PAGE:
In making her decision to strike the statements, Dryer said that while reasonable people may see the Moshers as victims, the law defines a victim in this case only as “someone who suffers harm or suffers hurt as a result of the April 2017 crash."
"The individuals who submitted those statements, as I've said, my heart goes out to them," Dryer said Tuesday.
“I don’t have any question the extent to which they have suffered,” she added. "But that is not the test."
When the final ruling was announced, a member of the Mosher family let out a sigh and whispered, “Are you kidding me?”
After the hearing, Parrish called Dryer "an extremely bright judge."
"She followed the statutory provisions of Iowa law, so we were pretty happy about that, because it was a difficult decision with the family sitting there," he said. "I know Mr. Soules still feels a very great deal of remorse for the loss that the Mosher family had to go through, but the law, as you know, is a different animal."
The dusk collision that killed Mosher set off years of high-profile court proceedings, many of which centered on arguments by Soules' lawyers that the Iowa law he was charged with breaking was unconstitutional.
The prosecution, led by Harden and Iowa Assistant Attorney General Scott Brown, said Soules violated an Iowa law that requires a driver involved in a fatal crash to remain "at the scene of the accident except to seek necessary aid or to report the accident to law enforcement authorities."
If the driver leaves the scene to report the crash or seek aid, the law continues, he or she shall "immediately return to the scene of the accident or inform the law enforcement authorities where the surviving driver can be located."
"Bachelor" star Chris Soules has been accused of leaving the scene of a deadly crash, according to the Buchanan County Jail.
The obligation to remain at the scene or report one’s whereabouts amounts to self-incrimination, defense attorneys argued, infringes on Soules' right to be free from unreasonable seizures, which is protected by the Fourth Amendment, and his right to due process, protected by the 14th Amendment.
Defense attorneys also argued that Soules satisfied the intent of the law by calling 911, identifying himself and tending to Mosher’s medical needs.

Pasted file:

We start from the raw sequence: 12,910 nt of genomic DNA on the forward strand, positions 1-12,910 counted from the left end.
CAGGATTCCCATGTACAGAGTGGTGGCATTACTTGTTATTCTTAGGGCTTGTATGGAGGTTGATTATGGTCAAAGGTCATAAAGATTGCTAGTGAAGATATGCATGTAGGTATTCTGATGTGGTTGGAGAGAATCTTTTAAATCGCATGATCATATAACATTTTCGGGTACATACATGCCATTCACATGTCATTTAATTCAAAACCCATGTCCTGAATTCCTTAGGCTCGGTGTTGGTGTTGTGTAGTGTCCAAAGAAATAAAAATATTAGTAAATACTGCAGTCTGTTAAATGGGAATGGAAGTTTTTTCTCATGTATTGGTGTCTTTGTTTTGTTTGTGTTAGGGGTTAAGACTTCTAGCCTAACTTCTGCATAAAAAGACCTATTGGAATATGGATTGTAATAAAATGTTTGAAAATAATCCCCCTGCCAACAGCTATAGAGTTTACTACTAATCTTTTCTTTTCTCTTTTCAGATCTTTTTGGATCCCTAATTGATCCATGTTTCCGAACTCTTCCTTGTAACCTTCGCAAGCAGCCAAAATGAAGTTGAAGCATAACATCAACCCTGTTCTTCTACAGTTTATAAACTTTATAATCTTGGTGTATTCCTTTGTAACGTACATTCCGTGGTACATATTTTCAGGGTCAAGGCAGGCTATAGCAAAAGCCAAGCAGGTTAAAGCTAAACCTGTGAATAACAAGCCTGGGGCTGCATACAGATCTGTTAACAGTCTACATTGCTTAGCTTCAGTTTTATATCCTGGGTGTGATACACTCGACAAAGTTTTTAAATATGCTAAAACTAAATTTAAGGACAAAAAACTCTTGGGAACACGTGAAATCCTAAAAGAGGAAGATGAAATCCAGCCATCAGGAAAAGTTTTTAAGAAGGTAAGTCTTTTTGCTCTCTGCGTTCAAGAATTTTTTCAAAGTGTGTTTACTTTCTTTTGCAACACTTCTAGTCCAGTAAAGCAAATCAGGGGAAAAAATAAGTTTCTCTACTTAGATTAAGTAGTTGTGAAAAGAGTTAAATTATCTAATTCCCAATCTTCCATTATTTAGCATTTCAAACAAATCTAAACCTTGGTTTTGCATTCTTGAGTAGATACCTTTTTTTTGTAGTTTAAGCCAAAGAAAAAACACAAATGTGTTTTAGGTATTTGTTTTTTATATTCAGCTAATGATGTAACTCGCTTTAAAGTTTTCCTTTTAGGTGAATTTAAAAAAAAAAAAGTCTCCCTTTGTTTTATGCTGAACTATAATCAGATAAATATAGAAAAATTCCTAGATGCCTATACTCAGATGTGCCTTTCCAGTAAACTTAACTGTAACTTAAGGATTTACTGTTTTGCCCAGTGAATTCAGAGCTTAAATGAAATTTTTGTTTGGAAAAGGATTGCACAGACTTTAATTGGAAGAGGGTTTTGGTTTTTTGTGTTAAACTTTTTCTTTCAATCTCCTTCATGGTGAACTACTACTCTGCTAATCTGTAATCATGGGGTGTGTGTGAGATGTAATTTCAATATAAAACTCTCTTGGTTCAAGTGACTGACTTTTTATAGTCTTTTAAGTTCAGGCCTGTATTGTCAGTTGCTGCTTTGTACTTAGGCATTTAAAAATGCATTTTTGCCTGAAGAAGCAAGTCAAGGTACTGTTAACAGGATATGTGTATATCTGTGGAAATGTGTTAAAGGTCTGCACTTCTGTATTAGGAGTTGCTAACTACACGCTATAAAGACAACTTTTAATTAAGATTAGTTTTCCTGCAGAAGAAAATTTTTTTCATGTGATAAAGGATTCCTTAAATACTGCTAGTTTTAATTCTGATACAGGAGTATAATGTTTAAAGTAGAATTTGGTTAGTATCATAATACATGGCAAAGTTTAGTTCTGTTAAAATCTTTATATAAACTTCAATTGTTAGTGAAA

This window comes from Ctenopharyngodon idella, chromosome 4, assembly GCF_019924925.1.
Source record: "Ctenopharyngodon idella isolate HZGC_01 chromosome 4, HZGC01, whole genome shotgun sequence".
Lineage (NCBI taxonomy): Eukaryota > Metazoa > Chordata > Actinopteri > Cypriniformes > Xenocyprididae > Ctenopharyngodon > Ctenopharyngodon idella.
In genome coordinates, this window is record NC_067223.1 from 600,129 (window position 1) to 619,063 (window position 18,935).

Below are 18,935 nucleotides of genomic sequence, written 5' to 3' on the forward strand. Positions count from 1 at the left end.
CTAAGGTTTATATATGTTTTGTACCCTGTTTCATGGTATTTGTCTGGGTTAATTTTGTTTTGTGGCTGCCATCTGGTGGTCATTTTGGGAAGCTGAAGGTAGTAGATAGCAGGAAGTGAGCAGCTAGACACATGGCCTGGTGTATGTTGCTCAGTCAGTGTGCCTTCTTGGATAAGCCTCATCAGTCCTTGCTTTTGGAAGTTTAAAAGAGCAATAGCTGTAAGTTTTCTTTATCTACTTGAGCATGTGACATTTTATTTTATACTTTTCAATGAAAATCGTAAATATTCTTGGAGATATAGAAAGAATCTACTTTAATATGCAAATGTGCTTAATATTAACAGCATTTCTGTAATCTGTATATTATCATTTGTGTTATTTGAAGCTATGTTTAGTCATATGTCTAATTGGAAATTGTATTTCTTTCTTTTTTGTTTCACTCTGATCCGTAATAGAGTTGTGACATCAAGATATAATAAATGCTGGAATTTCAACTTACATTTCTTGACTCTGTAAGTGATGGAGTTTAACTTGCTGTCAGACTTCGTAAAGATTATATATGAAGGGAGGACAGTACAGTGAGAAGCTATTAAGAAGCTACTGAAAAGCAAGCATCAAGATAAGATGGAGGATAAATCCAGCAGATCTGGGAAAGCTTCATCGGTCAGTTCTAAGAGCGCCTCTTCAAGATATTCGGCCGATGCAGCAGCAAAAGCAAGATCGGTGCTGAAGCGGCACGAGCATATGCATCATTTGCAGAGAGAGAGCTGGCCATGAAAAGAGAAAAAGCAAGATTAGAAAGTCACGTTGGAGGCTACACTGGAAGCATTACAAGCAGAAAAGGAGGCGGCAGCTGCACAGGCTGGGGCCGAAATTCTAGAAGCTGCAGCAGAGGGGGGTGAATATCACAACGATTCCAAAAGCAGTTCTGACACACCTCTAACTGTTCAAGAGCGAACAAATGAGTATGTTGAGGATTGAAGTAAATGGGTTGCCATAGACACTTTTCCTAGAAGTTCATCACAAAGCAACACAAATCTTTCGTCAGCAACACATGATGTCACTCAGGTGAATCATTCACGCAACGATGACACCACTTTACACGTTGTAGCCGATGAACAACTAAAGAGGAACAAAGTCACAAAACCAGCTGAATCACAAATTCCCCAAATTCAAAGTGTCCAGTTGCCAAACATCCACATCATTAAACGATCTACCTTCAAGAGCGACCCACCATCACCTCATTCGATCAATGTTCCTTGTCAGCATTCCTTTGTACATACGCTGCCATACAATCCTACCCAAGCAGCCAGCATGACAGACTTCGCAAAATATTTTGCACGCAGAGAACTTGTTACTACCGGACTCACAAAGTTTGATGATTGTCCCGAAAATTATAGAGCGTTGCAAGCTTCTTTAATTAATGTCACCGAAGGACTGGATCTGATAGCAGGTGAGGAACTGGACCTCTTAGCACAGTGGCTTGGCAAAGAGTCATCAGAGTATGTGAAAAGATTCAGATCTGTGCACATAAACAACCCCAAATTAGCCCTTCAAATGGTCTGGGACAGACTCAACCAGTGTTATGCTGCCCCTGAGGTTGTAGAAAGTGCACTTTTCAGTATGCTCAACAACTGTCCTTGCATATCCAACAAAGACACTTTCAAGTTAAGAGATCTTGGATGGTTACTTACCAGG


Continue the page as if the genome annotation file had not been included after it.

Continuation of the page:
Soules administered CPR until the compressions caused blood to come from Mosher's mouth, court documents said. He remained on scene until paramedics arrived and directed them to Mosher. He left several minutes later.
Mosher was taken to a local hospital, where he later died.
Dryer sided with the prosecution, saying the law was clear and did not violate any constitutional rights.
“All surviving drivers involved in an accident causing the death of a person must remain at the accident scene until law enforcement authorities have responded to the required immediate accident report, arrived at the accident scene, and had the opportunity to see the surviving drivers,” she wrote.
Soules’ lawyers then unsuccessfully appealed to the Iowa Supreme Court.
'An unavoidable accident'
In the plea agreement that followed his unsuccessful appeal, Soules acknowledged he failed to provide his vehicle's registration number to 911 dispatch or law enforcement, as required by Iowa law.
But in court documents filed last year, Soules' attorneys seemed to be questioning other portions of the investigation.
Brown said that neither Soules nor an independent witness to the crash saw any lights on Mosher's tractor before the collision. By law, the tractor would have been required to display flashing amber lights, the affidavit stated.
"The Bachelor" star Chris Soules called police shortly after a fatal crash in Buchanan County in Iowa on Monday, April 24, 2017.
Soules was later diagnosed with a concussion resulting from the crash, Brown said. Even though his airbag deployed, it "did not prevent Mr. Soules from hitting his head on the windshield so hard that it shattered."
Mosher was driving as slow as 6 mph, Brown's affidavit states. Soules was driving his truck below the posted 55 mph speed limit, and Brown said experts concluded Soules acted reasonably given the circumstances.
"Mr. Soules found himself in an unavoidable accident," Brown's affidavit stated.
Parrish, Soules’ attorney, said his team spoke with Soules a lot in the days leading up to Tuesday's hearing.
“I mean, he knew the Moshers," Parrish said. "He knows the gentleman who died. He's been pretty stressed out by this whole thing.”
Soules appeared on "The Bachelor" in 2015, where his roots as a farmer in rural Arlington, Iowa, played a prominent role and earned him the nickname "Prince Farming." He went on to appear on Season 20 of “Dancing With the Stars” and a season of “Worst Chefs in America: Celebrity Edition.”
He rejoined social media a year after the crash, but has mostly stayed out of the limelight.
Throughout the lengthy court proceedings and investigations, the Moshers have declined to comment.
Register reporters Stephen Gruber-Miller and Anne Spoerre contributed to this report.